Back in the News

Jerry DiColo

Jerry DiColo (MBA ’15), right, discusses a story with a fellow editor in the Times-Picayune | New Orleans Advocate newsroom.


Jerry DiColo (MBA ’15) got his first taste of journalism as a copy boy in the sports department of the Boston Globe and was instantly hooked. After graduating from Boston College in 2006, the New Jersey native moved to New York and joined Dow Jones & Co. DiColo soon established himself as a business reporter, covering energy and commodities for Dow Jones and The Wall Street Journal. But in 2012, he married his longtime girlfriend — a born-and-bred New Orleanian — and like many New Orleans expatriates, she wanted to come home.

For DiColo, moving to New Orleans led to more than just a new home. It led to a new career path.

“I’d been covering business for several years and thought that maybe I could be on the inside, instead of on the outside looking in,” he says. “My editor said, ‘If there’s anything you can stand doing that isn’t journalism, you should try it. If you love journalism, you’ll come back anyway.’”

To prepare for his career change, DiColo enrolled in the Freeman School’s MBA program in 2013 with a concentration in finance. Despite the academic load, he still found time to freelance, including covering the corruption trial of former New Orleans Mayor Ray Nagin for The Wall Street Journal. Shortly after his graduation in 2015, DiColo joined JPMorgan Chase & Co. as a vice president and investment specialist, managing investments for individuals, families, and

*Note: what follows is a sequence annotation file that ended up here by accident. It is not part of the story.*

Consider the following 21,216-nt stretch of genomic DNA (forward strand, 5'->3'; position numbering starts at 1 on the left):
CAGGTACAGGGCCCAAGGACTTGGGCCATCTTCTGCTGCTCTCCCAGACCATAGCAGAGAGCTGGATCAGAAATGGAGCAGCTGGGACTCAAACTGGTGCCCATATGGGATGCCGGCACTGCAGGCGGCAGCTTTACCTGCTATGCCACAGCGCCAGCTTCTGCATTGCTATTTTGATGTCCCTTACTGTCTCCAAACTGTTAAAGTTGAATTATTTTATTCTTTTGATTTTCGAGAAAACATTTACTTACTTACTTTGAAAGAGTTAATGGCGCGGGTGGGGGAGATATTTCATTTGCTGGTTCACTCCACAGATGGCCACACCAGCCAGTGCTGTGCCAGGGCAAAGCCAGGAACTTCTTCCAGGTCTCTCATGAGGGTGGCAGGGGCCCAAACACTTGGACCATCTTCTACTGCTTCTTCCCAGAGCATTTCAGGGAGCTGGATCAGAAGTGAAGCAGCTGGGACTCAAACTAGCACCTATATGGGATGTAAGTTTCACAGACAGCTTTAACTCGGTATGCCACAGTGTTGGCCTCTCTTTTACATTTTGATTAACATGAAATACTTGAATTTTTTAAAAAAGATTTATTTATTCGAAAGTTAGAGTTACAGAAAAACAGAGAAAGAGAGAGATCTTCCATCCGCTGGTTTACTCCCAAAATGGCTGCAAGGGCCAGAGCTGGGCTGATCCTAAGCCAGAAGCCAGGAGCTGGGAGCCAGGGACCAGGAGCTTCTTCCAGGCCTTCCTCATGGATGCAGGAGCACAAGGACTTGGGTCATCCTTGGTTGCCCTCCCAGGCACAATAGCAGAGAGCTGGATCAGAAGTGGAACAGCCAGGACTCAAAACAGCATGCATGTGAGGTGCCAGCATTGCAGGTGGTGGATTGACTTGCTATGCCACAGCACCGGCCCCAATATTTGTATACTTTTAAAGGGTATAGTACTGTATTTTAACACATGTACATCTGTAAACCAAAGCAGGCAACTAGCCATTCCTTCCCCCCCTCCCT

endowments and foundations. DiColo stayed with JPMorgan for three years, but he eventually came to the realization that his editor had been right.

“I tried my hand in business, but I love journalism too much,” DiColo says. “After three years away, I felt like there was a hole that needed to be filled. I knew that I needed to go back, and, as fate would have it, that’s when The New Orleans Advocate came calling.”

In 2018, The New Orleans Advocate — which recently merged with The Times-Picayune — asked DiColo to become its metro editor, and DiColo quickly accepted. In that role, DiColo helps lead news coverage for New Orleans and the broader Gulf South region.

“My time at Tulane and at JPMorgan was a great pause,” he says. “It helped me understand what my skills are and what I really enjoy doing. I came to find out that I truly enjoy building stories and reporting them. I like the adrenaline that comes with breaking news, and I also like those times where you can really dig into a topic.”

Now, after having served as metro editor for a year, DiColo believes he’s better at his craft than ever. And he thanks the Freeman School for that.

“Going to business school gave me the tools to perform my job at a higher level,” he says. “I thought it would change my career path, and it did for a little while. But ultimately it gave me a whole new set of skills to apply to journalism, and I’m a much better journalist because of it.”

Previous post:

Next post: